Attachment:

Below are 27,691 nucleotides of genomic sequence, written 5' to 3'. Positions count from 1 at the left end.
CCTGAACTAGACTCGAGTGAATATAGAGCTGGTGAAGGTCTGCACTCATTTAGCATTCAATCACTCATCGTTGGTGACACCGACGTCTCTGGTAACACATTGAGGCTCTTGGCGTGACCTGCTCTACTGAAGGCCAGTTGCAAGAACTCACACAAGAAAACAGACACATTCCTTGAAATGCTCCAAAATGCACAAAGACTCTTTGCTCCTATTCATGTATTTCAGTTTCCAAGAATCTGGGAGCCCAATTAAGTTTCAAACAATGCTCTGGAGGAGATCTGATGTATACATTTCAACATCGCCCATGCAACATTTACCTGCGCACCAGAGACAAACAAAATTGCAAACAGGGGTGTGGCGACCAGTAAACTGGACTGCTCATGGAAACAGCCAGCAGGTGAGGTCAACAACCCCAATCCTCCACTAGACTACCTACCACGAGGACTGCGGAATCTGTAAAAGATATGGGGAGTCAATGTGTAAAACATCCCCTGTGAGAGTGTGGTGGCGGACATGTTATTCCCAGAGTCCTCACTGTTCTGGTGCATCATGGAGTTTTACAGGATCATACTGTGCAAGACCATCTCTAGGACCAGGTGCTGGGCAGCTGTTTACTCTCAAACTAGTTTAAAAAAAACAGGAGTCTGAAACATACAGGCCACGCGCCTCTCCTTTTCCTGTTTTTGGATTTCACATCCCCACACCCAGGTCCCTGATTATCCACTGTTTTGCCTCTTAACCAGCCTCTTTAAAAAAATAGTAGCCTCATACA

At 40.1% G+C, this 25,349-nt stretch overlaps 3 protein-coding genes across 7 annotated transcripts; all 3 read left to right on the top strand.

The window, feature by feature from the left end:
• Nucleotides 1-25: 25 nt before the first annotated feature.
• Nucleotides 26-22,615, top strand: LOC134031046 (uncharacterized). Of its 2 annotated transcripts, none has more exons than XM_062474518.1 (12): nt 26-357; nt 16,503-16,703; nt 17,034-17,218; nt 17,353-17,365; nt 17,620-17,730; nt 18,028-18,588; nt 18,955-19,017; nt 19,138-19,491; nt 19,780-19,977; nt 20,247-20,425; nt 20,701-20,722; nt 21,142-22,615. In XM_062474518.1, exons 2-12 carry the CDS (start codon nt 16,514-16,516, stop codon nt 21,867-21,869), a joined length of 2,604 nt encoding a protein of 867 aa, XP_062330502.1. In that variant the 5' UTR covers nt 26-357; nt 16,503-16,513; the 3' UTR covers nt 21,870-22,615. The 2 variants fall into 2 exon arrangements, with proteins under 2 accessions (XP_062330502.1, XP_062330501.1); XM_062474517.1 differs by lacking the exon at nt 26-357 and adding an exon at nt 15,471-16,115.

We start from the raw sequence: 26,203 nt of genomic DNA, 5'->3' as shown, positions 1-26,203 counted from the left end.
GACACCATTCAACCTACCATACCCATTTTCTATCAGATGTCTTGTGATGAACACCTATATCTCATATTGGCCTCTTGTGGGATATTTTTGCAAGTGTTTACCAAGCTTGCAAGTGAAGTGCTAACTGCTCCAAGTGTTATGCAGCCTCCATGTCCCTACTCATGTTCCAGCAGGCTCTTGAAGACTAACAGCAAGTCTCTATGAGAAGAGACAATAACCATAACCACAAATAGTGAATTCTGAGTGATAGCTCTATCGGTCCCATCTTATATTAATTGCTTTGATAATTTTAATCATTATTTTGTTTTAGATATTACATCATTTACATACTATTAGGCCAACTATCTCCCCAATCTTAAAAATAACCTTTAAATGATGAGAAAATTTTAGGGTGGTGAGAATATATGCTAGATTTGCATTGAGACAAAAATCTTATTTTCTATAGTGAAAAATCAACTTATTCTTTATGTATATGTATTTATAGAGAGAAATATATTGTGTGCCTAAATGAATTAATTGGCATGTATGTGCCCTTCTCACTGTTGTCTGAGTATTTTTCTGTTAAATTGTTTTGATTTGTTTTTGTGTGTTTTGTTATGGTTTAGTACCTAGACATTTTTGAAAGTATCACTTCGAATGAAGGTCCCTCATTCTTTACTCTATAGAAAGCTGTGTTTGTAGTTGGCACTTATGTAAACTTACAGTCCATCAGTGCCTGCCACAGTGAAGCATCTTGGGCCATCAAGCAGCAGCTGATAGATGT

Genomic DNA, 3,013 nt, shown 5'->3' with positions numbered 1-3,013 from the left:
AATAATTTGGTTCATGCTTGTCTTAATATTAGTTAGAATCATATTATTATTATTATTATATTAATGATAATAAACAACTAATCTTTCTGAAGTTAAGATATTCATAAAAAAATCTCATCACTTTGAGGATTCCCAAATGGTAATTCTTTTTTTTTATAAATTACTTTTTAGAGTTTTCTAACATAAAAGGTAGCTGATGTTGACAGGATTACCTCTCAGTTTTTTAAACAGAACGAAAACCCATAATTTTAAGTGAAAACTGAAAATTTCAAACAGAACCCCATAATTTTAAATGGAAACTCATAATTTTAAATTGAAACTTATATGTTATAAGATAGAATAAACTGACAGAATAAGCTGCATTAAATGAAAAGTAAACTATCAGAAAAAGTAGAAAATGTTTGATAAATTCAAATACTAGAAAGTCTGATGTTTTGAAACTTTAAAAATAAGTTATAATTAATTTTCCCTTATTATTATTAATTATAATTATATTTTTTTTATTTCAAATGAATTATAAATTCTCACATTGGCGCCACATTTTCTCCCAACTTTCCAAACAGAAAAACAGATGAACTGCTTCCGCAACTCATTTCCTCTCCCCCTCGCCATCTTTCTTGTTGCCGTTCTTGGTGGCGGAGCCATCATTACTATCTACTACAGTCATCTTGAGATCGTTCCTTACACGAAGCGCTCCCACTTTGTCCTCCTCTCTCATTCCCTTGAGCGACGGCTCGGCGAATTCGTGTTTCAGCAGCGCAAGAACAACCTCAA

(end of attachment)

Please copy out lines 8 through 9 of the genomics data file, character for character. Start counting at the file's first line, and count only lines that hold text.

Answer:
GACACCATTCAACCTACCATACCCATTTTCTATCAGATGTCTTGTGATGAACACCTATATCTCATATTGGCCTCTTGTGGGATATTTTTGCAAGTGTTTACCAAGCTTGCAAGTGAAGTGCTAACTGCTCCAAGTGTTATGCAGCCTCCATGTCCCTACTCATGTTCCAGCAGGCTCTTGAAGACTAACAGCAAGTCTCTATGAGAAGAGACAATAACCATAACCACAAATAGTGAATTCTGAGTGATAGCTCTATCGGTCCCATCTTATATTAATTGCTTTGATAATTTTAATCATTATTTTGTTTTAGATATTACATCATTTACATACTATTAGGCCAACTATCTCCCCAATCTTAAAAATAACCTTTAAATGATGAGAAAATTTTAGGGTGGTGAGAATATATGCTAGATTTGCATTGAGACAAAAATCTTATTTTCTATAGTGAAAAATCAACTTATTCTTTATGTATATGTATTTATAGAGAGAAATATATTGTGTGCCTAAATGAATTAATTGGCATGTATGTGCCCTTCTCACTGTTGTCTGAGTATTTTTCTGTTAAATTGTTTTGATTTGTTTTTGTGTGTTTTGTTATGGTTTAGTACCTAGACATTTTTGAAAGTATCACTTCGAATGAAGGTCCCTCATTCTTTACTCTATAGAAAGCTGTGTTTGTAGTTGGCACTTATGTAAACTTACAGTCCATCAGTGCCTGCCACAGTGAAGCATCTTGGGCCATCAAGCAGCAGCTGATAGATGT

Genomic DNA, 3,013 nt, shown 5'->3' with positions numbered 1-3,013 from the left: